• Introducing a statutory obligation on the IPO to issue general Notices (i.e. public guidelines) on areas where there is manifest confusion or misunderstanding on the scope and application of copyright law. Such Notices would be provided in response to issues raised with the IPO or on the IPO’s own initiative. Courts would be required to take them into account but they would not override statute or case law.

Some of the areas where the Government believes that change might be desirable but is undecided on the means for implementing the change include:

"I don't care what the Copyright Act says, young
Jason. I'm not recording 'Barney' whenever you're
asleep and that's that."
  • Providing a general exception for social institutions (hospitals, care homes, prisons) to record broadcasts, possibly extending the time-shifting exception.

  • Providing a new exception for use of copyright works during religious or official celebrations.

  • Expanding the exception, which allows issuing copies of an artistic work to advertise the work for sale, to cover use for public exhibition or sale of artistic works on the internet.

  • Extending the exception which allows broadcasts to be used for demonstration and repair purposes (i.e. dozens of TV sets showing a broadcast in a shop) beyond broadcasts to include material such as DVDs, CDs, or e-book reader content.

  • Providing a general exception for photocopying, i.e. outside of the existing or proposed exceptions such as for research or private study or permitted educational purposes. Such an exception would allow an individual to photocopy pages from a book they own. (It is not proposed to provide this general exception as there was no apparent demand from those who commented on Hargreaves.)

Finally, there are a few exceptions already provided in law where there is a demand to expand the exception but the government feels its hands are tied as it perceives that UK law currently exploits the maximum allowed scope of these exceptions under the various copyright directives, including:

  • The exception for temporary or ephemeral copies of works made by a broadcaster for the purposes of making a broadcast. 

  • The exception allowing the copying of works located in public places.

  • The exception allowing incidental inclusion of a work in other material - though this exception could be clarified.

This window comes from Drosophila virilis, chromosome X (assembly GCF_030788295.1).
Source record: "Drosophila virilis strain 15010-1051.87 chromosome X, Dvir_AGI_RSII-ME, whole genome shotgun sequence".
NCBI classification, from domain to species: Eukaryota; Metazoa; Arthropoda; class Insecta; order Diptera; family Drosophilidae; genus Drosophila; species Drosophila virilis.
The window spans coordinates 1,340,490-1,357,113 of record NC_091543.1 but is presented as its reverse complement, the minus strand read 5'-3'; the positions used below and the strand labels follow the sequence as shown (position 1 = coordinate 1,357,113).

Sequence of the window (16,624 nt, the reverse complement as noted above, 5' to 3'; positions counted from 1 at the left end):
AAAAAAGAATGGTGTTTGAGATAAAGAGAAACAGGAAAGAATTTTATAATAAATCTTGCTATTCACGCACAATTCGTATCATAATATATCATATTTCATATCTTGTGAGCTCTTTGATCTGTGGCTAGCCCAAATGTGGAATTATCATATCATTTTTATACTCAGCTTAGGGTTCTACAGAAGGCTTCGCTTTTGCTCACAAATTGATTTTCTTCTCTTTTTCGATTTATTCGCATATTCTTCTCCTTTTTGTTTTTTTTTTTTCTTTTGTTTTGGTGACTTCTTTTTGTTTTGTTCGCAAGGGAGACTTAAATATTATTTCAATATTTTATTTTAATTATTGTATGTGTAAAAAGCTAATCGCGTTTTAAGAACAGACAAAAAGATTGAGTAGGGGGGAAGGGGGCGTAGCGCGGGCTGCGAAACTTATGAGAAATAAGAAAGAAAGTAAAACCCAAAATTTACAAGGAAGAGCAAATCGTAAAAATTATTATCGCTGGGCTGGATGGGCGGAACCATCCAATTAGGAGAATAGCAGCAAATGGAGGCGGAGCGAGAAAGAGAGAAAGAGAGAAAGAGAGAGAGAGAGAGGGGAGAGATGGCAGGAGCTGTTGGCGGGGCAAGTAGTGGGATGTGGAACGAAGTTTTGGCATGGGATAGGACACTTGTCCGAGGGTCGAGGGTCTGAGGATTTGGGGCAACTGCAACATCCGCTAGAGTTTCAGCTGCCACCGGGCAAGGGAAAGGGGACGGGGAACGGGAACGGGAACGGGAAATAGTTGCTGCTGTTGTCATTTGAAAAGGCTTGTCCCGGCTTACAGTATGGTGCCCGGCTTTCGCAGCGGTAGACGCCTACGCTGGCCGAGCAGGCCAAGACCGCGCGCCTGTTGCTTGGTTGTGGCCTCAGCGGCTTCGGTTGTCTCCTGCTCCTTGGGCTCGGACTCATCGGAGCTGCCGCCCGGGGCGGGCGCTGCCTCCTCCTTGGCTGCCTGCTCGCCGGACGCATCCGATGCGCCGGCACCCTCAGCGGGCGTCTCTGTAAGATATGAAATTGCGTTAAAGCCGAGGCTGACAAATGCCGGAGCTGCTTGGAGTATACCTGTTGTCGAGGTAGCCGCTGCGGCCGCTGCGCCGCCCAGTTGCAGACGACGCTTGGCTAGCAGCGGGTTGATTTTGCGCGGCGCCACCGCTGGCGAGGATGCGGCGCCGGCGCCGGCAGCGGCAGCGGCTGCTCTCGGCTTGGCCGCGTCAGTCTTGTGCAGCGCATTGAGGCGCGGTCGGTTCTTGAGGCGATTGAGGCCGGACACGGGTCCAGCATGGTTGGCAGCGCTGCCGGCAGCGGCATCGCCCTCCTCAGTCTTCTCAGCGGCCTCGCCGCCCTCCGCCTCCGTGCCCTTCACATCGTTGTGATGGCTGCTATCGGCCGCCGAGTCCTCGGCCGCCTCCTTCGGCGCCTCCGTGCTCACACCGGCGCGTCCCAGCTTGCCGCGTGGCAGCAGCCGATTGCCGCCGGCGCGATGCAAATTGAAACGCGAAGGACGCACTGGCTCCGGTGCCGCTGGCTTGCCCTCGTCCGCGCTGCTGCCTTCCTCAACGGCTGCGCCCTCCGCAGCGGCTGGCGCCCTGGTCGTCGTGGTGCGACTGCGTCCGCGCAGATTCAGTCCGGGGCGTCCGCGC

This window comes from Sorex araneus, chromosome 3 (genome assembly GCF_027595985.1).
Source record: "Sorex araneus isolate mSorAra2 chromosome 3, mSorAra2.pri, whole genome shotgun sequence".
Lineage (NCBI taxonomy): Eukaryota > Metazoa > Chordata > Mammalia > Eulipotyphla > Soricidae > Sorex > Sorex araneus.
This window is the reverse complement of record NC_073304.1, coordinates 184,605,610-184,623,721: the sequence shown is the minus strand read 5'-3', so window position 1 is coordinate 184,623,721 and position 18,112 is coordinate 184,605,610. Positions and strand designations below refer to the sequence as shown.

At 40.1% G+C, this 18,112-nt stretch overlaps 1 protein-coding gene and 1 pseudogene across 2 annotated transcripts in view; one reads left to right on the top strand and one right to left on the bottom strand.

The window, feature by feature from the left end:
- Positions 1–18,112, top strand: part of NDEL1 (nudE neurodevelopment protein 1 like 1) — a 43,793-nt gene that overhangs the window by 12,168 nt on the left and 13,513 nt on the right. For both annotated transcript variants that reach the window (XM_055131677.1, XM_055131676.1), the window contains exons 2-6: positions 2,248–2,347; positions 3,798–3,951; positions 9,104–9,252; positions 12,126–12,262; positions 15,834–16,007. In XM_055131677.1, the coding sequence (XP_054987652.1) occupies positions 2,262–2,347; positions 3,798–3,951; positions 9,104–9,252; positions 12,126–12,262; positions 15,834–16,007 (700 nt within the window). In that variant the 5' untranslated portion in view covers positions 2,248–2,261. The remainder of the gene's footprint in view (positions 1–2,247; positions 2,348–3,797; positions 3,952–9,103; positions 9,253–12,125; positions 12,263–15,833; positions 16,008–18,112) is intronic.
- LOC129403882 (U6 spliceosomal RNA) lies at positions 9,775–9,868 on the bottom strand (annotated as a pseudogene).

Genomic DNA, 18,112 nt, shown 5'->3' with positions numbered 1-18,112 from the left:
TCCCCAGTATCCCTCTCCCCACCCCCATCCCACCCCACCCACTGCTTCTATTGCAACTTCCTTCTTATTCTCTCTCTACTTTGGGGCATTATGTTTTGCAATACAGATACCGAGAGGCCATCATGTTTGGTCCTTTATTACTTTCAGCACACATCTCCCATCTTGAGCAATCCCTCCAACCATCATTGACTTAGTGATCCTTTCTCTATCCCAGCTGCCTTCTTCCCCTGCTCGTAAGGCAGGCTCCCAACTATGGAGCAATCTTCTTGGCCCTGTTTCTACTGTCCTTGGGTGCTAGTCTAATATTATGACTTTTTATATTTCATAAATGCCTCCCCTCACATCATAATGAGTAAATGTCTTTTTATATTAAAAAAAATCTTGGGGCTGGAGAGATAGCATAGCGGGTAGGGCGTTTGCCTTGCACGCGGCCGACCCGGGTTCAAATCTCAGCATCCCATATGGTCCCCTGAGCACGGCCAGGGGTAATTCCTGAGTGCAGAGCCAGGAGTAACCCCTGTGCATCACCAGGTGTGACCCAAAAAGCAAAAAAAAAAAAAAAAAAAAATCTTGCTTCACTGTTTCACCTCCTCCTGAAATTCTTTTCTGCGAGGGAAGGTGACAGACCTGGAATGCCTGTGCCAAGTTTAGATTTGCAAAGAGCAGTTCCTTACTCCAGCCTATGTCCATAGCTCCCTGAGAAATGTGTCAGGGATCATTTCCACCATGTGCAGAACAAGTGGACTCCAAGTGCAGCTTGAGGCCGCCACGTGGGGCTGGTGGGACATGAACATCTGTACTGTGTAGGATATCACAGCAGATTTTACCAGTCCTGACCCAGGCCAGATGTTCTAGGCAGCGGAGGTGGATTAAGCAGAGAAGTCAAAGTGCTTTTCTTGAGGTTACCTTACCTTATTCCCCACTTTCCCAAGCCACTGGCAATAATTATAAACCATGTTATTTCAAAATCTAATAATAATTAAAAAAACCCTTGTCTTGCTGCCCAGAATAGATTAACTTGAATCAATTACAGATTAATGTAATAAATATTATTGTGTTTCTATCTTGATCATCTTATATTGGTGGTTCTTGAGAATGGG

All in all, it looks like a good deal of thought and work has gone into considering what can and cannot be done. If you want to have your say on the shape of these changes, now's your chance.

3 comments:

Anonymous said...

Religious or official celebrations, eh? Applied to those who follow the Cult of Celebrity, this exclusion might be rather too widely drawn...

Anonymous said...

No mention of further extending the the copyright term?

"Death plus 70" is really very limiting and we are missing out on a lot of great art, music and literature by under-rewarding our creative geniuses.

In fact, it is very clear that a primary driver of the break up of the Beatles was the fact that John and Paul didn't feel it was worth writing further music together when it was clear that their great-great-grandchildren wouldn't get any real economic benefit.

Anonymous said...

This is all well and good but if there is a fully fledged exception -how will the UK comply with the requirement to provide fair compensation for private copying under Article 5(2)(b) of Directive 200/29. Is it going to introduce the private copying levy on blank media, printers, PCs, I-Pods, and anything that is capable of storing or printing copyright mateiral (and not simply old faionhed home taping)? This is the system of so called "blank tape levy" that was rejected by the UK in the 1980s and which prevails in most other EU MS. Basically, the levy system (See Padawan and Stichting Thuiskopie judgments) adds to the price of purchase of consumer equipment and is collected and distributed by collecting socities. It is the subject of at least further 2 preliminary references to the Court of Justice C-457/11 and C-521/11 and reform is underway by the Commission.Or will there be some other form of fair compensation whic is it open to MS to set under the Directive?